18 Jan 2008 /  #10
Societies pressures have forced the amish to move to different locations I have seen them in every state in The US my neighbors do have a tractor now which is shared by all the community. It all depends on the bishop in the area. In some areas they are not allowed even closed buggies. Each area bishop has a different degree of strictness. And if one ever does get divorced, they are never allowed to marry again. It is somewhat of an exile. I know one family who left the religion and now they are not allowed to associate with any of their relatives. Their kids can't visit their cousins or anyone. I have noticed when a family does break away it does start a domino effect with the younger men especially who will all end up moving to the house of the family who broke away.
krysia 23 | 3,058  
18 Jan 2008 /  #11
They get shunned...
kman67 2 | 79  
18 Jan 2008 /  #12
Unfortunately, they sure do.

I have an ex-Amish friend. Seems one of their customs is also to let all children coming of age (I believe at age 18) experience the modern world outside their community. They have 1 year to experience everything and then they go back home. They then decide whether to accept the Amish traditions or not. If they don't, their families will not have anything to do with them anymore. They won't even sit at the same table to eat with the family member who becomes part of the modern world.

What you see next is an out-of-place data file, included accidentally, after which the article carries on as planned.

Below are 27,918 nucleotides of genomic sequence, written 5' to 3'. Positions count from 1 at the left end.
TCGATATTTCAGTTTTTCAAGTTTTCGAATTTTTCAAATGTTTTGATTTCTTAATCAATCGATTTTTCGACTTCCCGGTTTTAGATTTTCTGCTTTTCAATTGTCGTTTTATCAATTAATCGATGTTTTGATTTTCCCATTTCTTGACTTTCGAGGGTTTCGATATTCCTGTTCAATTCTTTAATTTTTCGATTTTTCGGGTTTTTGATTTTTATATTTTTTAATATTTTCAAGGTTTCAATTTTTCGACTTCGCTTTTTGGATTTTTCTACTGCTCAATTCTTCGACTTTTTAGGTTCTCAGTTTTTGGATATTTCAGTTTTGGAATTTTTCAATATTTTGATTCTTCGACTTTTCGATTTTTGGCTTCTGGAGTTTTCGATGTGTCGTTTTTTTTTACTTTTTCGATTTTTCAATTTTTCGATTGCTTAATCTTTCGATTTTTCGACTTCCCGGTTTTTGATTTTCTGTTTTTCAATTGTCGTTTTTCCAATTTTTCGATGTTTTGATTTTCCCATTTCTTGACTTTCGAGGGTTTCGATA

OP outintheyard 27 | 517  
18 Jan 2008 /  #13
The amish also drink heavily at that age They have someone of age leave a case a beer in a ditch somewhere and they drink it that night. at least a drunken buggy is not as bad as a drunken automobile.
Harry  
18 Jan 2008 /  #14
Unfortunately, they sure do.

Can't beat a bit of casual bigotry, eh?

I have an ex-Amish friend. Seems one of their customs is also to let all children coming of age (I believe at age 18) experience the modern world outside their community. They have 1 year to experience everything and then they go back home. They then decide whether to accept the Amish traditions or not. If they don't, their families will not have anything to do with them anymore. They won't even sit at the same table to eat with the family member who becomes part of the modern world.